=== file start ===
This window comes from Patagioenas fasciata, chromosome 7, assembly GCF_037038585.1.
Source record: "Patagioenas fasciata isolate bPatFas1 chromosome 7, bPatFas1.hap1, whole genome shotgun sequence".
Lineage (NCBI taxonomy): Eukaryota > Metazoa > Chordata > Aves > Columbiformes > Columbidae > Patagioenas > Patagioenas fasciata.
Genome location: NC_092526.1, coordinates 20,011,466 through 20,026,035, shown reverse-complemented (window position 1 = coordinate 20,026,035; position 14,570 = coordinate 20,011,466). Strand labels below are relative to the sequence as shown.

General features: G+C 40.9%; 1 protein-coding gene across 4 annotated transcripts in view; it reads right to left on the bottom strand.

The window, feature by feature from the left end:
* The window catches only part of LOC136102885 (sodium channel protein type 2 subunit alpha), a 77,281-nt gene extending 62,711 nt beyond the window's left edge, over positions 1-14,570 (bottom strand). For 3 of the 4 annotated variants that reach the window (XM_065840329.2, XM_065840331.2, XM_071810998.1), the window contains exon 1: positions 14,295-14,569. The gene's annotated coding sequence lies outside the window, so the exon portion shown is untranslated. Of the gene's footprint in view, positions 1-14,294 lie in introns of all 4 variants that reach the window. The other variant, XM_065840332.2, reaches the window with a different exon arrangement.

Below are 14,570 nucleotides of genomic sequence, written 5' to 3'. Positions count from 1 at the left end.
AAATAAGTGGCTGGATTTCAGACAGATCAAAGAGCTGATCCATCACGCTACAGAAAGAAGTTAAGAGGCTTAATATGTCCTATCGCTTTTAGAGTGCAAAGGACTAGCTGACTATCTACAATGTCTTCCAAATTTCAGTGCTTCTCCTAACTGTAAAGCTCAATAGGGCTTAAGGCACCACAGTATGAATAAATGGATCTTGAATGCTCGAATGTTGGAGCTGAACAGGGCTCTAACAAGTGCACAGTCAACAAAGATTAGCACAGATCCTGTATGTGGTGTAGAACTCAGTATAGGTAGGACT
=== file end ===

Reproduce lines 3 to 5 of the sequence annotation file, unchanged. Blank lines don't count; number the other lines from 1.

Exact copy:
Lineage (NCBI taxonomy): Eukaryota > Metazoa > Chordata > Aves > Columbiformes > Columbidae > Patagioenas > Patagioenas fasciata.
Genome location: NC_092526.1, coordinates 20,011,466 through 20,026,035, shown reverse-complemented (window position 1 = coordinate 20,026,035; position 14,570 = coordinate 20,011,466). Strand labels below are relative to the sequence as shown.

General features: G+C 40.9%; 1 protein-coding gene across 4 annotated transcripts in view; it reads right to left on the bottom strand.